The Bee Waggle Dance: A Linguistic Analysis of Insect Language

William Lewis

Writer’s comment: My knowledge of insects was minimal, so when I took Professor Diane Ullman’s Entomology 111 class—Insects and Human Affairs—I was not sure what to expect. What I found was a fascinating, well-organized course. When it came to choosing a term paper topic, however, I was at a loss. I wanted to write a paper that tied in with my major field of interest, linguistics, but what relationship does linguistics have with entomology? Very little, I assumed, until the third week of the course, when we studied eusocial insects. Professor Ullman’s lectures on the subject intrigued me because they concerned the ability of eusocial insects to communicate with one another. My paper topic was born! I presented the idea of doing a linguistic analysis of an insect “language” to Professor Ullman and one of her TAs, both of whom were quite receptive. They suggested the bee waggle dance. Although the paper took careful research, I had fun doing it. I never expected, though, that my offbeat idea would turn into an award-winning essay.
—Will Lewis

Instructor’s comment: Insects and Human Affairs (ENT 111) is a General Education course designed to teach basic concepts in biology and entomology to nonbiology majors. The course goals are to provide students with an appreciation of insect natural history and the important role insects play in the daily lives of humans, e.g., how insects both benefit and harm humans and the position of insects in human beliefs, art, literature, and music. The purpose of the term paper was to give students an opportunity to choose, develop, and creatively explore a topic revolving around any interaction between insects and human affairs. The following essay by Will Lewis is beautifully written and particularly creative as he applies the fundamentals of human linguistics to the communication systems of a group of highly socialized insects, the honey bees.
—Diane E. Ullman, Entomology Department

The issue of language use among animals other than humans has been a source of great controversy in the behavioral sciences for much of this century. Most of this debate has centered on language use in the apes, with a concentration on training apes in human language (Patterson 1981:2-6). But what of naturally occurring language use among other animals, such as the waggle dance “language” used by the honeybee, Apis mellifera? Is the ability of honeybees to communicate locations of food sources to each other just a very sophisticated form of communication, or can it be described by the lofty term “language”?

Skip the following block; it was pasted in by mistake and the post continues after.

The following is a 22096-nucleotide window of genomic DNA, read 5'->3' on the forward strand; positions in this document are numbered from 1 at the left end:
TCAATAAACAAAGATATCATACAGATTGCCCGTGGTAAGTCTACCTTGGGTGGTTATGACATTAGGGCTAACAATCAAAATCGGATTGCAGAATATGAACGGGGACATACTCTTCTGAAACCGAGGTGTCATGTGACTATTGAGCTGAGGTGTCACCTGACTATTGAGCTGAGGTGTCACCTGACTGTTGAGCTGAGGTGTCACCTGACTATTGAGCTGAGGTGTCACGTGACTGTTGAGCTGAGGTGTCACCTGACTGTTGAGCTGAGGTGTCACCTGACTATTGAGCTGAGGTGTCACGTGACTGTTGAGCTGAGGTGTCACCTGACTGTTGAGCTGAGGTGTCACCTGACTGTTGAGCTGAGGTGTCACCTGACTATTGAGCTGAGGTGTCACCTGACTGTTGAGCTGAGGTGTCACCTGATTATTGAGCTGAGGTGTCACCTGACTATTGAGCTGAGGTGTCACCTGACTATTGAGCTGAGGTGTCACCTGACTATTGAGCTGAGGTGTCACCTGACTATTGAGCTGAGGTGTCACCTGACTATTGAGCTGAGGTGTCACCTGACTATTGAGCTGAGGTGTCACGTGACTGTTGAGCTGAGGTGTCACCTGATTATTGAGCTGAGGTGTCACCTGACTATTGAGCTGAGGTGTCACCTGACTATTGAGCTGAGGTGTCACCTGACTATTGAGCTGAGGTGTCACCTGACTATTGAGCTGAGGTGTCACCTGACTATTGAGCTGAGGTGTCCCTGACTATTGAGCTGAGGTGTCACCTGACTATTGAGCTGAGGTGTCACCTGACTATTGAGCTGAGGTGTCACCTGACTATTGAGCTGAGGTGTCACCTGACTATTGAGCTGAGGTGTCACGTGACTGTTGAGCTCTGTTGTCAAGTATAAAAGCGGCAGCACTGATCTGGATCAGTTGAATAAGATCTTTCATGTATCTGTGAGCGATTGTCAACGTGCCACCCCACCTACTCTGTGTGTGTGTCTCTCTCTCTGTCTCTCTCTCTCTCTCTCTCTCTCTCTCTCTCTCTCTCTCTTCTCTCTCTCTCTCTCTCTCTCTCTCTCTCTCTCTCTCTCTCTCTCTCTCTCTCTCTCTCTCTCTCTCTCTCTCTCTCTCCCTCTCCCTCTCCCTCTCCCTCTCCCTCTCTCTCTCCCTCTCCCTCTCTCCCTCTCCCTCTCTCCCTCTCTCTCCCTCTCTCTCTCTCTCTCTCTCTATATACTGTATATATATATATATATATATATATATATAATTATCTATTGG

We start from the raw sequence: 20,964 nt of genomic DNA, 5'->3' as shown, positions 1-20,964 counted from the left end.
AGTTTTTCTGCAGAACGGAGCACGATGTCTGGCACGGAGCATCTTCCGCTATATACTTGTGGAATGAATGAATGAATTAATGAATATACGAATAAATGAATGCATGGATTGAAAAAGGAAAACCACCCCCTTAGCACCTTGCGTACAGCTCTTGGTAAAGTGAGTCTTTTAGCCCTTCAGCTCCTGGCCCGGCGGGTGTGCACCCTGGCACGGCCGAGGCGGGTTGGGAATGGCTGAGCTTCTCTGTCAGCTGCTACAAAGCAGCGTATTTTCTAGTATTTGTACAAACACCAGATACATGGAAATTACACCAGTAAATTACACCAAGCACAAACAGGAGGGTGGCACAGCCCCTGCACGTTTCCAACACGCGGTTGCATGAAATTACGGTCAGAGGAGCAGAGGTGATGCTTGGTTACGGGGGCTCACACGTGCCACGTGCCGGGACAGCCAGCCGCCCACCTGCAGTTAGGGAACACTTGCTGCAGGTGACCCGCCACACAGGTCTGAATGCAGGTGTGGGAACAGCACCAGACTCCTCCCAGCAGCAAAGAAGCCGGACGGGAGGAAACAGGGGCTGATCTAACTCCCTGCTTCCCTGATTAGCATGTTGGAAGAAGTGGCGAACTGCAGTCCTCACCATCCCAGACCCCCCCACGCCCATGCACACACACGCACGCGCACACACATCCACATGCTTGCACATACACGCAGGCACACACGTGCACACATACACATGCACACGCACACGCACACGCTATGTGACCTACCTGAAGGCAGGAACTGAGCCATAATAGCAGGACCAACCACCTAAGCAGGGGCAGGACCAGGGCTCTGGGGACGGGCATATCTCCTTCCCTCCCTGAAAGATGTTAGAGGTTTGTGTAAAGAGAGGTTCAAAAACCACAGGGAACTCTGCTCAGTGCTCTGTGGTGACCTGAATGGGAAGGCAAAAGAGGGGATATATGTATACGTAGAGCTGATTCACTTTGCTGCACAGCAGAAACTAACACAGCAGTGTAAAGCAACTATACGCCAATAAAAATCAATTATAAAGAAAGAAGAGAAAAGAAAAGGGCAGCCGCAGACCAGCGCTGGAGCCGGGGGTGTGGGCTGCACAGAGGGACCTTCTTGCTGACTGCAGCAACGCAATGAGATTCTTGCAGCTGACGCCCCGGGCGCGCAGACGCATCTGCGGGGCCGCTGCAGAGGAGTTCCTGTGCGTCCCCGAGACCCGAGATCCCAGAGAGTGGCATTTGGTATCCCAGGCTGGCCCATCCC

The difficulty here is what is meant by language. Webster’s Seventh New Collegiate Dictionary (1965) describes language as “a systematic means of communicating ideas or feelings by the use of conventionalized signs, gestures, marks.” Honeybees use a combination of sounds and gestures to convey information about the location of food to other members of a hive. Based on this definition, the honeybee’s form of communication is language. However, the Thorndike Barnhart Dictionary (1981) defines language as “human speech, written or spoken,” which obviously rules out the possibility of calling the honeybee waggle dance a “language” (as well as any form of human sign language).
         I suggest a more systematic approach. First, I suggest devising a set of criteria which define what language is. These criteria should be widely accepted and should be applicable to any form of human language. Second, I suggest applying these criteria to the waggle dance of the bees and determining how closely it meets these criteria.


         The criteria that I suggest are those that would be used by a linguist. Although there is no consistent set of criteria used by linguists for what constitutes language, I suggest that the following criteria would be acceptable to most linguists. If applied to any human language, these criteria would give positive results:1

1. The purpose of language is to communicate. Language, then, must allow communication to occur between at least two entities.
2. Language can be broken into smaller units. The smaller units of a language like English would be sentences, words, morphemes, phonemes, etc.
3. Language has, and must follow, certain pre-defined rules. These rules quantify and describe the various generalities and regularities of a given language, and do not necessarily indicate actual cognitive processes.
4. Language possesses grammar. Grammar is the cement that links words together into a sentence, creating a framework for a string of words to provide a meaning beyond their combined meanings. It also changes the shapes of the words. For instance, the string of words
         She give ball I
does not constitute language because it possesses no grammar. On the other hand, the string of words
         She gave the ball to me
does constitute language because it contains grammatical information beyond the semantics of the content words. The tense of give, the declension of I, and the grammatical function of the words the and to convey grammatical information.
5. Language is unbounded in scope. Thus, there is no limit on what language can be used to “talk” about.
6. Language is a learned phenomenon. Although humans possess innate abilities for language (there is some controversy on this point), language is always learned.2


         The purpose of language is to communicate, and it is generally accepted that honeybees are able to communicate and that their language meets this criterion: A honeybee returning from a successful foraging trip can communicate to her hivemates the precise location of the food source. The information contained in her message describes both distance and direction, and she uses samples to help recruit other hivemates (Frisch 1967:57-60, Weiss 1989:283). Although the mode of communication is a dance (rather than spoken words or gestural signs), bees do communicate successfully.3